Letters to the editor

In defense of anti-war protesters

This is in response to Tonya Shur’s recent letter to the editor, “Anti-war protesters were wrong.”

I participated in the Martin Luther King Jr. Day march and celebration, and I carried an “anti war” sign that quoted MLK.

I did not “crash” the march. The march was open to the public, and as a Bowling Green citizen and social activist, I wanted to join the rest of the nation to celebrate Dr. King, who was not only anti war, he was anti-violence.

Clearly, war is violence.

It was extremely disheartening to be asked to stand in the back of the parade. Nonetheless, the march was exhilarating. I hope that Shur understands what went on that day. People demanded social justice.

People joined together in celebration of an activist who dedicated his life to human rights. We were practicing our rights as concerned U.S. citizens to let the world know that the United States’ violent threats are not fair and do not solve our problems with Iraq.

The speakers at the celebration in Van Meter also let it be known that Dr. King was opposed to violence and war.

As Dr. King said in his 1964 Nobel Peace Prize acceptance speech:

“Nonviolence is the answer to the crucial political and moral questions of our time: the need for man to overcome oppression and violence without resorting to oppression and violence. Man must evolve for all human conflict a method, which rejects revenge, aggression and retaliation. The foundation of such a method is love.”

Farrah Ferriell

Bowling Green graduate student

Military deserves respect

I have watched the news for weeks, and as time progresses the concern remains: Will we go to war or not?

As a veteran of the Vietnam Era, I experienced firsthand the lack of respect and the hateful way that Vietnam veterans were treated.

I am worried that we are on a path that could cause similar expressions of disrespect toward veterans. The support for the first Gulf War does not seem to be present as the possibility of going back looms.

People who enter the military do so at all times, not just during times of peace or potential war.

These enlistments happen for all sorts of reasons — pure patriotism, a lack of direction in career matters, the need for assistance to pay for college, etc.

People who enlist are unable to disagree with the government’s plan. When your orders come to you, you must comply.

Military people are in the service to protect our country. Even when a person doesn’t agree with their country’s actions, they are willing to walk into hostile situations.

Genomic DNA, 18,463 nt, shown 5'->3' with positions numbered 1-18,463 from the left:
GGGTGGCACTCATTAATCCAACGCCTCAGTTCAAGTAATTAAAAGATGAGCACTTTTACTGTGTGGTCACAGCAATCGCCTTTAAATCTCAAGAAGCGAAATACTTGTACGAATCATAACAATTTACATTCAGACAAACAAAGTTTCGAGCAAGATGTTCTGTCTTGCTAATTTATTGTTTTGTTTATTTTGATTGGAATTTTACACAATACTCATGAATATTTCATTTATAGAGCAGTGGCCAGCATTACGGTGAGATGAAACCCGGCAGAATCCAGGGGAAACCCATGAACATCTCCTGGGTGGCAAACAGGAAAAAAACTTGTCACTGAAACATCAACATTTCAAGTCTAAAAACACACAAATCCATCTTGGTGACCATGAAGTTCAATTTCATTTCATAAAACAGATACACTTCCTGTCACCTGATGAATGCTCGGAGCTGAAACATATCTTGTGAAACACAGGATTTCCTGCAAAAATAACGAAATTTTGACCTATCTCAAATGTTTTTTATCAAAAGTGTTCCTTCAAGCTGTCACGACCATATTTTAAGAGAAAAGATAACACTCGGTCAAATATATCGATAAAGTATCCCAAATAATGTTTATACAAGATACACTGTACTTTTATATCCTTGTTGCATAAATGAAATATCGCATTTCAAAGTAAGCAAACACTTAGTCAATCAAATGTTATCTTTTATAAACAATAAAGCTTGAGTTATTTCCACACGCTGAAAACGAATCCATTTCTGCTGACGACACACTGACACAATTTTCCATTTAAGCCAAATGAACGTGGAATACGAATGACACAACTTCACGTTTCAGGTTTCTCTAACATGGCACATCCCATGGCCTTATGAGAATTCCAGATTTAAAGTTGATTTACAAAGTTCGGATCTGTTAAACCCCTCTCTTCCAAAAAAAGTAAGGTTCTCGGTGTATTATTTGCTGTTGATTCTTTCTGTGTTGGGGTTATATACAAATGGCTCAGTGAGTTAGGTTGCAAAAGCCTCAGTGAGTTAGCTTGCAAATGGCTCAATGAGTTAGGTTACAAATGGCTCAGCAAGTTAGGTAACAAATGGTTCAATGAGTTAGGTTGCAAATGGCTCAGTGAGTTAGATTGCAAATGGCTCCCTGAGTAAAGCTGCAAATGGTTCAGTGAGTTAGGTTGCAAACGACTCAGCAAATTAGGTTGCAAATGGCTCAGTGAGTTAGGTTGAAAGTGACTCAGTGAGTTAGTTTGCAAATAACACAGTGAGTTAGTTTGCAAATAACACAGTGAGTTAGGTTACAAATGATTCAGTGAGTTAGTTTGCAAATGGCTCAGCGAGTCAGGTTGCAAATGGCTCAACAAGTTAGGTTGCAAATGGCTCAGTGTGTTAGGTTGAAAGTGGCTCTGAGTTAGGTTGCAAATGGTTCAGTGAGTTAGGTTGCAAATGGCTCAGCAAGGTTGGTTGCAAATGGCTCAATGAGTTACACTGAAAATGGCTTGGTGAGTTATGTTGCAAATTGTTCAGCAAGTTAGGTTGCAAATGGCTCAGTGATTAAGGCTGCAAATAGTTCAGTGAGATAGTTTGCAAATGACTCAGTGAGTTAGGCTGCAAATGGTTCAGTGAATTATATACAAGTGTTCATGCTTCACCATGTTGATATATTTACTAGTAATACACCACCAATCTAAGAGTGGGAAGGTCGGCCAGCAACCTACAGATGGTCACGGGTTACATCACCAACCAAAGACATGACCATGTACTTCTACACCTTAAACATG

These are our families. They are fathers, mothers, brothers, sisters, sons, daughters. They are important to someone.

If the United States does go to battle, no matter what you feel about that decision to fight, I hope you will remain respectful.

When the military returns home, welcome them with open arms and love. Not with hateful signs and accusations of murder and immorality.

Randy Wilson

Veterans Upward Bound

Western Kentucky University

Parking rules should apply to everyone

Monday morning I arrived on campus two hours early to get a parking space in the Diddle lot, which is reserved for commuters.

As I sat in my car, I noticed that “the ticket lady” was checking for parking passes on nearby cars. She checked a few cars then stopped at a Mustang to write a ticket. After she placed the ticket on the window, she continued walking through the lot.

Fifteen minutes later, I decided to go on to class. As I got out of my car, I couldn’t help but notice that “the ticket lady” had not written a ticket to a car with a faculty/staff red permit that was parked in the commuter lot.

If the faculty and staff do not obey parking rules, how can you expect students to obey them? I am outraged. The rules for parking should apply to everyone, not just students.

Furthermore, I find it pathetic that commuter parking lots are in the most inconvenient places possible. Commuters do not deserve to be treated this way just because we don’t live on campus.

When it comes down to it, the students pay to attend Western, not the faculty and staff.

Brandi Banniza


Smyrna, Tenn.